Longevity science
Follow
Find
59.5K views | +6 today
 
Rescooped by Ray and Terry's from Biomarkers and Personalized Medicine
onto Longevity science
Scoop.it!

Genomics at your fingertips: DNA Sequencing in the Primary Care Office - The Doctor Weighs In

Genomics at your fingertips: DNA Sequencing in the Primary Care Office - The Doctor Weighs In | Longevity science | Scoop.it
RT @EricTopol: Genomics at Your Fingertips http://t.co/iehVcVfP by @drkevincampbell HT @cyphergenomics #CDoM

Via Brian Shields
more...
Brian Shields's curator insight, February 8, 2013 11:17 PM

Interesting article on the possible future development of sequencing in the primary care office.  The article builds off a new technology reported by Anne Eisenberg in a recent NY Times article. This technology from a company called Knome, allows a single Lab or office to sequence a person's genome.  The technology costs about $125,000.

Longevity science
Live longer in good health and you will have a chance to extend your healthy life even further
Your new post is loading...
Your new post is loading...
Scooped by Ray and Terry's
Scoop.it!

Walking is the superfood of fitness, experts say

Walking is the superfood of fitness, experts say | Longevity science | Scoop.it
NEW YORK (Reuters) - Walking may never become as trendy as CrossFit, as sexy as mud runs or as ego-boosting as Ironman races but for fitness experts who stress daily movement over workouts and an active
more...
No comment yet.
Scooped by Ray and Terry's
Scoop.it!

Pulley mechanism implant to better restore hand function

Pulley mechanism implant to better restore hand function | Longevity science | Scoop.it

We've seen a number of robotic prosthetic hands intended for amputees, but what about those that still have their hands but have lost function through nerve damage? Researchers at Oregon State University (OSU) have tackled the problem and come up with an implant consisting of a simple pulley system that would more effectively transfer mechanical forces and allow more natural grasping function with less effort.


Unlike the nerve transfer technique we looked at a couple of years ago that reroutes nerves in the upper arms of patients with spinal cord injury at the C7 vertebra to restore some hand function, the technique developed at OSU connects multiple finger tendons to a single muscle via a passive hierarchical artificial pulley system.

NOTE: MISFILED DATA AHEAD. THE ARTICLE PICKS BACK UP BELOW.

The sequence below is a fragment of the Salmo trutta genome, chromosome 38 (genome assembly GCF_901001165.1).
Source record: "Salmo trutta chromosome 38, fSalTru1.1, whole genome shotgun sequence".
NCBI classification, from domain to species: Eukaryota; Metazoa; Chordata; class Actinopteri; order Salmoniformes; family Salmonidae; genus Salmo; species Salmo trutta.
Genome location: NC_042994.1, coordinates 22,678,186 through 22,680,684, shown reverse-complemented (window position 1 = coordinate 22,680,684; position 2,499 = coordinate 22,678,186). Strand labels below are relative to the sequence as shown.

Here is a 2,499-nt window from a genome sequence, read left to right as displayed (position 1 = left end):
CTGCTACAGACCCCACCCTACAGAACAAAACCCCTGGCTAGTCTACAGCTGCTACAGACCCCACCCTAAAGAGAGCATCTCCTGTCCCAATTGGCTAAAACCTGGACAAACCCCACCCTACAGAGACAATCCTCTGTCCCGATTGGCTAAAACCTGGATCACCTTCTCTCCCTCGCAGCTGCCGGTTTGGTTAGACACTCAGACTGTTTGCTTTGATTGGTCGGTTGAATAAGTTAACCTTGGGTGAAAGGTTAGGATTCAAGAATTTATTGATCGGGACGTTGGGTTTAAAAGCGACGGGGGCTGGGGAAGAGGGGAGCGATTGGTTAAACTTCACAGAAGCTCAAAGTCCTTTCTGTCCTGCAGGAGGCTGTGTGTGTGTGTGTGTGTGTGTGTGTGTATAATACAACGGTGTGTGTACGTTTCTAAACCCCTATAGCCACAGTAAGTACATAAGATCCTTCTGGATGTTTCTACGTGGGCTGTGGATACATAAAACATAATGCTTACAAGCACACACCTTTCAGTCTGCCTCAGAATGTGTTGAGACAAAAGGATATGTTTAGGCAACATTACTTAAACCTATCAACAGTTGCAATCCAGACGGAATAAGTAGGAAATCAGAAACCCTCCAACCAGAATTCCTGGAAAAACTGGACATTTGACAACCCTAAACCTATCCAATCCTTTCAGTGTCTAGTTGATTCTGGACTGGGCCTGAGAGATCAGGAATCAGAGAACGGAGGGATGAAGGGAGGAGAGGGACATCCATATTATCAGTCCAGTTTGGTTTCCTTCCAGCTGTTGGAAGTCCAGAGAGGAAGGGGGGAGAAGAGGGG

more...
No comment yet.
Scooped by Ray and Terry's
Scoop.it!

Building lab-on-chip devices could soon be like playing with Lego

Building lab-on-chip devices could soon be like playing with Lego | Longevity science | Scoop.it
With their ability to guide and analyze tiny quantities of liquid, microfluidic "lab-on-chip" devices have found use in everything fromseawater desalination to explosives detection tothe viewing of viruses. Each time a new type of device is created, however, it must be built from scratch. This can be time-consuming and costly, as the fabrication of multiple prototypes is a traditional part of the trial-and-error development process. Now, however, building them may be as simple as mixing and matching prefabricated Lego-like modules.
more...
No comment yet.
Scooped by Ray and Terry's
Scoop.it!

Wearable Artificial Kidney gets green light for US trials

Wearable Artificial Kidney gets green light for US trials | Longevity science | Scoop.it
In 2009, we had a look at the Wearable Artificial Kidney (WAK) concept. The device has now been granted approval for human testing in the United States by t...
more...
No comment yet.
Scooped by Ray and Terry's
Scoop.it!

DARPA working on portable and ruggedized artificial "biospleen" to fight sepsis

DARPA working on portable and ruggedized artificial "biospleen" to fight sepsis | Longevity science | Scoop.it

The reason why infection is so dangerous in both the military and civilian spheres is because it can lead to sepsis. That is, the body overreacts to the infection with often fatal results.